Notice issued to Rajasthan state government demanding police inquiry into ‘abominable’ practice
Young girls in the northern Indian state of Rajasthan are being sold as “repayment” for loans their parents cannot afford, the national body that protects human rights has said.
The National Human Rights Commission has issued a notice to the state government demanding a police inquiry and answers within a month to what it called an “abominable” practice.
People living in many rural areas in India often have to borrow money from fellow villagers when a family member falls seriously ill and needs medical treatment.
Local media reports say that in half a dozen districts around Bhilwara, if a family cannot repay a loan, the aggrieved creditor has complained to the “caste panchayats” or caste councils.
By way of “settlement”, the councils have ordered the family to hand over their daughter – sometimes more than one depending on the size of the loan – so that the creditor can sell her to a trafficker to recoup his money.
In its notice, the commission said that if the family refuses to sell their daughter, “their mothers are subjected to rape on the diktats of caste panchayats for the settlement of disputes”.
Among the cases highlighted by the commission is that of a man who borrowed 1.5m rupees (£15,800) from a neighbour who was forced by the panchayat to sell his sister and 12-year-old daughter to settle the debt.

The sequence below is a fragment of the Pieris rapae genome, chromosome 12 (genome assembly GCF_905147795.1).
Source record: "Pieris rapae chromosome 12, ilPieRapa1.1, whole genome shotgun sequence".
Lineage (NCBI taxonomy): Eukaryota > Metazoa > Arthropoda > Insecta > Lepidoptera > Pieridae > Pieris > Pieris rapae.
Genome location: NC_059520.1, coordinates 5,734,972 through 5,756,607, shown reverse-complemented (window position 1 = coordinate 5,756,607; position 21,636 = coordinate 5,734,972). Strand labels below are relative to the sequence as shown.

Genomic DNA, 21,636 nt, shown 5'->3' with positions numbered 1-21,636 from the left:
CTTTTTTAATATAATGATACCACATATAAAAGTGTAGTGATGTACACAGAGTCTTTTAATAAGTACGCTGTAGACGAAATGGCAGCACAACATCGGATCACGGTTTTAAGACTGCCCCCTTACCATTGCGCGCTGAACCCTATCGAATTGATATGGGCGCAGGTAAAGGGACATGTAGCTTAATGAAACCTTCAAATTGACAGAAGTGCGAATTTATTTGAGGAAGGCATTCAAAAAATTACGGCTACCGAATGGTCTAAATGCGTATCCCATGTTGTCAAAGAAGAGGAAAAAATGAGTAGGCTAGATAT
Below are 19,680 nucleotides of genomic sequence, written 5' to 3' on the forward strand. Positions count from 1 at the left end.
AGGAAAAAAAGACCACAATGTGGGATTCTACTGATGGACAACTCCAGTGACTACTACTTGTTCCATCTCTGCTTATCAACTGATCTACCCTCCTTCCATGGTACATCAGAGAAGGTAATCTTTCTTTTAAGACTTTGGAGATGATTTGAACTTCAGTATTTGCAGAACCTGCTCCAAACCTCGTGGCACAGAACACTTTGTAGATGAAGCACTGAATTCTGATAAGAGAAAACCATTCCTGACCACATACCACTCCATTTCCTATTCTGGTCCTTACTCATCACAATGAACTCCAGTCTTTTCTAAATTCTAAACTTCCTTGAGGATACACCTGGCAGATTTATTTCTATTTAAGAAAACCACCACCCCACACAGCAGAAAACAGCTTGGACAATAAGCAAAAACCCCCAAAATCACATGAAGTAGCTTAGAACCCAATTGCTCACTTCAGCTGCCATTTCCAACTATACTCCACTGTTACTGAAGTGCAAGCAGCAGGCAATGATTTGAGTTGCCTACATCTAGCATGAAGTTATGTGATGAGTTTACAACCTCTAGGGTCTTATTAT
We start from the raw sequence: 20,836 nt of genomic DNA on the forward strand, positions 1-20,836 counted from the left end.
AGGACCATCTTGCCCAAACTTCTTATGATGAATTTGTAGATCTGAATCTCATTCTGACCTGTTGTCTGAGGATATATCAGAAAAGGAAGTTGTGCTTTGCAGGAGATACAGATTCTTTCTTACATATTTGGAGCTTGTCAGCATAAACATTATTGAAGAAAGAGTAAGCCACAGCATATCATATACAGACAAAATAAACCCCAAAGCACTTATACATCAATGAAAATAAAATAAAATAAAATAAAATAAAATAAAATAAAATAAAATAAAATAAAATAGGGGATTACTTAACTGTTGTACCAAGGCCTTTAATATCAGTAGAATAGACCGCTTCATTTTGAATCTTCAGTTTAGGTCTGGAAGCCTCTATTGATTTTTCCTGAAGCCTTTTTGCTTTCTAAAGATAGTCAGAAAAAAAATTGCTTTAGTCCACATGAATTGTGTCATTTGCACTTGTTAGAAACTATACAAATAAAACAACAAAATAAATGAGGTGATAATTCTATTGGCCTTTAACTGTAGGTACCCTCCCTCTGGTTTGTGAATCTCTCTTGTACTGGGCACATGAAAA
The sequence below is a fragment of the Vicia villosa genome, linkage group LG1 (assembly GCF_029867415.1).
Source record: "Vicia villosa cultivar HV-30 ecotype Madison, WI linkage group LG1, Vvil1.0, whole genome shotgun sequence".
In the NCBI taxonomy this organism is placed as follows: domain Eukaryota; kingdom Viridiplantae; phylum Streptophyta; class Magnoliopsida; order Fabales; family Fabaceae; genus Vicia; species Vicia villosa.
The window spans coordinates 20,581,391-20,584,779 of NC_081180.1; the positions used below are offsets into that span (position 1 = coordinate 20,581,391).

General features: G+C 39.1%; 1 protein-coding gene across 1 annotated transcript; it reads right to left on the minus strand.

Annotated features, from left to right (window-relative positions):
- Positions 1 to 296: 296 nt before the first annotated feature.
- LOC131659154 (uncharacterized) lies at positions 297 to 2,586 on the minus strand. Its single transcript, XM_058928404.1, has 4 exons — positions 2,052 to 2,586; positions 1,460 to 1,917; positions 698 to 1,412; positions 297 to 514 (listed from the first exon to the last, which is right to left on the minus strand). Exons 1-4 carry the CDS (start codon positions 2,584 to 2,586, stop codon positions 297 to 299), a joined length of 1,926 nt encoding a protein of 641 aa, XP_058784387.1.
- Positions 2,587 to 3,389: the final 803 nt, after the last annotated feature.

In another, a man who borrowed 600,000 rupees (£6,300) when his wife fell ill and needed hospital treatment was unable to repay it. The panchayat compelled him to hand over his young daughter to the creditor, who later sold her to a trafficker in Agra. From there, “she was sold three times and became pregnant four times”, the commission said.
The commission has sent an official to Rajasthan to investigate the cases. The Bhilwara district collector, Ashish Modi, said the crimes were the first of their kind. “They are total illegal. The police are investigating and we will make sure the victims get justice and the guilty are punished,” Modi said.
Panchayats are often a profoundly regressive force in rural India, acting as kangaroo courts. They have ordered so-called honour killings of couples who have defied tradition by marrying into a different caste or faith or ordered brutal punishments for couples suspected of adultery.
Kavita Srivastava, a veteran women’s rights activist in Jaipur, Rajasthan, said it was well known that caste panchayats informally regulated villagers’ personal matters such as marriage, inheritance or custody. If people defy their orders, they are ostracised and shunned by the rest of the community.
“But what is new in these cases is that they seem to have expanded their ambit to settle loan disputes in this way,” Srivastava said.